The diagnostic data may be communicated to a solution database 24 from the communication network 110. The solution database 24 is configured to match the diagnostic data with stored solutions to identify a most likely solution that is associated with the uploaded diagnostic data. In some cases, the most likely solution may be as simple as ensuring that the gas cap is properly secured to the vehicle. In other cases, the most likely solution will require a repair part. For instance, the most likely solution may be that a mass airflow sensor needs to be replaced.

When the most likely solution involves a repair part, the most likely solution is communicated to a repair parts identification database 112. The repair parts identification database 112 includes repair parts organized according to vehicle identification information and matched with a universal part identification number. Each universal part identification number is also matched with an urgency status. An example of a universal parts identification system is the Aftermarket Catalog Enhanced Standard (ACES) parts numbering system, although other universally accepted parts identification systems may also be used in connection with the present invention without departing from the spirit and scope of the present invention.

The repair part identified by the most likely solution may be matched with the parts listed in the repair parts identification database to determine the universal part number associated with the repair part. However, it is understood that a given part (e.g., a mass airflow sensor) may vary from one vehicle to the next. Accordingly, there may be several universal part identification numbers associated with the different mass airflow sensors. As such, in order to identify a specific mass airflow sensor that is adapted for use with a specific vehicle, vehicle identification information is required. As such, the repair parts identification database 112 may receive that vehicle identification information as part of the upload from the diagnostic device.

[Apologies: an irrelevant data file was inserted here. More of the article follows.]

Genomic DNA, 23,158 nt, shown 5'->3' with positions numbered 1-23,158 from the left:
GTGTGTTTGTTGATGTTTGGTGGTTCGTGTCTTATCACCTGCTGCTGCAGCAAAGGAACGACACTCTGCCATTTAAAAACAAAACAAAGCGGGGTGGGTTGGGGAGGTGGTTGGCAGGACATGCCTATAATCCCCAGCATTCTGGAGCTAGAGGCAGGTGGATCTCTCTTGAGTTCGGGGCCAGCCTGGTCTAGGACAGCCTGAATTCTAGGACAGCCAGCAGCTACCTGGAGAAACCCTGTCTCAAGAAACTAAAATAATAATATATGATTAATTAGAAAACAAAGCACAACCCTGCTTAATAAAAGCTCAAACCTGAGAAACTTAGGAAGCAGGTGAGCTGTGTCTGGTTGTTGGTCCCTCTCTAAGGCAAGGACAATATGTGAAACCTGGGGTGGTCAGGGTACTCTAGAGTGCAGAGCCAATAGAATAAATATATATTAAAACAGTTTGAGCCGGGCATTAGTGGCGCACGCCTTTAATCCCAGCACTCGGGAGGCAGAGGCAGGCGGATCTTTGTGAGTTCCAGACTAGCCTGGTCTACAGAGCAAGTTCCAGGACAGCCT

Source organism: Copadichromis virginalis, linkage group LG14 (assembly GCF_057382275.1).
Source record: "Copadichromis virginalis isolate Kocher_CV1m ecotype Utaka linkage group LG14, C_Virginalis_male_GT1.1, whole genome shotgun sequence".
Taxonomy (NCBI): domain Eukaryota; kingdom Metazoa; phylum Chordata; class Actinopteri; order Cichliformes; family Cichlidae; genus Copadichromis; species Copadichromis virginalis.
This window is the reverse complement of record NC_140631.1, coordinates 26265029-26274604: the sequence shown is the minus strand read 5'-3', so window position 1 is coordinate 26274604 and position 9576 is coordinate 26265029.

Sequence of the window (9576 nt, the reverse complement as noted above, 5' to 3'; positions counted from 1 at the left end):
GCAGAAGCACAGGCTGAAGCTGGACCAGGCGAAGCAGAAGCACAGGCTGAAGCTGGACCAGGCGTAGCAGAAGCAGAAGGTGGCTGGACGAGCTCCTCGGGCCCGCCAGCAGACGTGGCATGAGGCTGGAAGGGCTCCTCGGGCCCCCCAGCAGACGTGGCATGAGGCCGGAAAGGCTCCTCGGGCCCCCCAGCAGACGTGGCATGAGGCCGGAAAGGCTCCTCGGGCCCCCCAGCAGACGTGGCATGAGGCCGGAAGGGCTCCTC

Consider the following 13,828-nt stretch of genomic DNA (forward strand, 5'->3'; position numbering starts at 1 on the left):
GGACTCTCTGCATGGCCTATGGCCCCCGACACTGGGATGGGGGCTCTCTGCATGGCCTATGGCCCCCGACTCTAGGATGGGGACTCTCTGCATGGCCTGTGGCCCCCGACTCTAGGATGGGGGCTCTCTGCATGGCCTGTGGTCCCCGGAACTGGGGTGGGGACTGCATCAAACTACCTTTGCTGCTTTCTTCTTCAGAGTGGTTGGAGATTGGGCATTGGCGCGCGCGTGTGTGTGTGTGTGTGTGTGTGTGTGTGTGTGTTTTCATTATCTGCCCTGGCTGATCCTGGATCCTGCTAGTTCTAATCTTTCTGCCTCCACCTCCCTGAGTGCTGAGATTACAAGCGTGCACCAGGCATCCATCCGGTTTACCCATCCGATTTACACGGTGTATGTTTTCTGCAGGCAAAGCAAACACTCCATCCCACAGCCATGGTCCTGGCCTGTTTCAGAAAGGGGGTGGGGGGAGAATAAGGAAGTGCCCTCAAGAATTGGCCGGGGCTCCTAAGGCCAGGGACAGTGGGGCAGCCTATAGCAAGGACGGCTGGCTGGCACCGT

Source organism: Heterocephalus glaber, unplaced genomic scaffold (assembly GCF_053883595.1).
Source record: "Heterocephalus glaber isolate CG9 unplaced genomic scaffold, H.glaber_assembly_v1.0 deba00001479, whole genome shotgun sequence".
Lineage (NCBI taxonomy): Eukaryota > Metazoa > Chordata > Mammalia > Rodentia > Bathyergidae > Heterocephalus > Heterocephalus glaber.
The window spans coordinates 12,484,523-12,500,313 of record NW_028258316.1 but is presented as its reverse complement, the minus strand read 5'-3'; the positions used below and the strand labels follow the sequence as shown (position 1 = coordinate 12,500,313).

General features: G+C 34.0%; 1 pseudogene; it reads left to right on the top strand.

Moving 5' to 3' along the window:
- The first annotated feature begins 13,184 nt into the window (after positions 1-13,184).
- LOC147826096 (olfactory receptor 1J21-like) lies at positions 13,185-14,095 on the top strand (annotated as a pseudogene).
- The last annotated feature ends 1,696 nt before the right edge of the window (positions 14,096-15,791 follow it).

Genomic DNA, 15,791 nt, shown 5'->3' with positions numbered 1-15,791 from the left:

It is also contemplated that in addition to parts being assigned universal identification numbers, vehicles may also be assigned a universal vehicle identification number, which corresponds to vehicles having the same year, make, model, and engine type. Thus, once a vehicle has been identified, the specific parts used on that vehicle may also be identified. Consequently, each universal vehicle identification number will be associated with various universal part identification numbers. When the vehicle under consideration has been identified, the universal part numbers associated with the vehicle may be focused on to simplify the analysis. Therefore, the searching for the diagnostic urgency may be simplified once the universal vehicle identification number is known because it will define a limited number of universal part identification numbers which can be searched.

When the system determines that a repair is needed, the system may take steps to quickly effectuate the repair. One particular aspect of the system is that certain steps in the overall process may proceed automatically, without any input from the user, thereby reducing the burden on the user.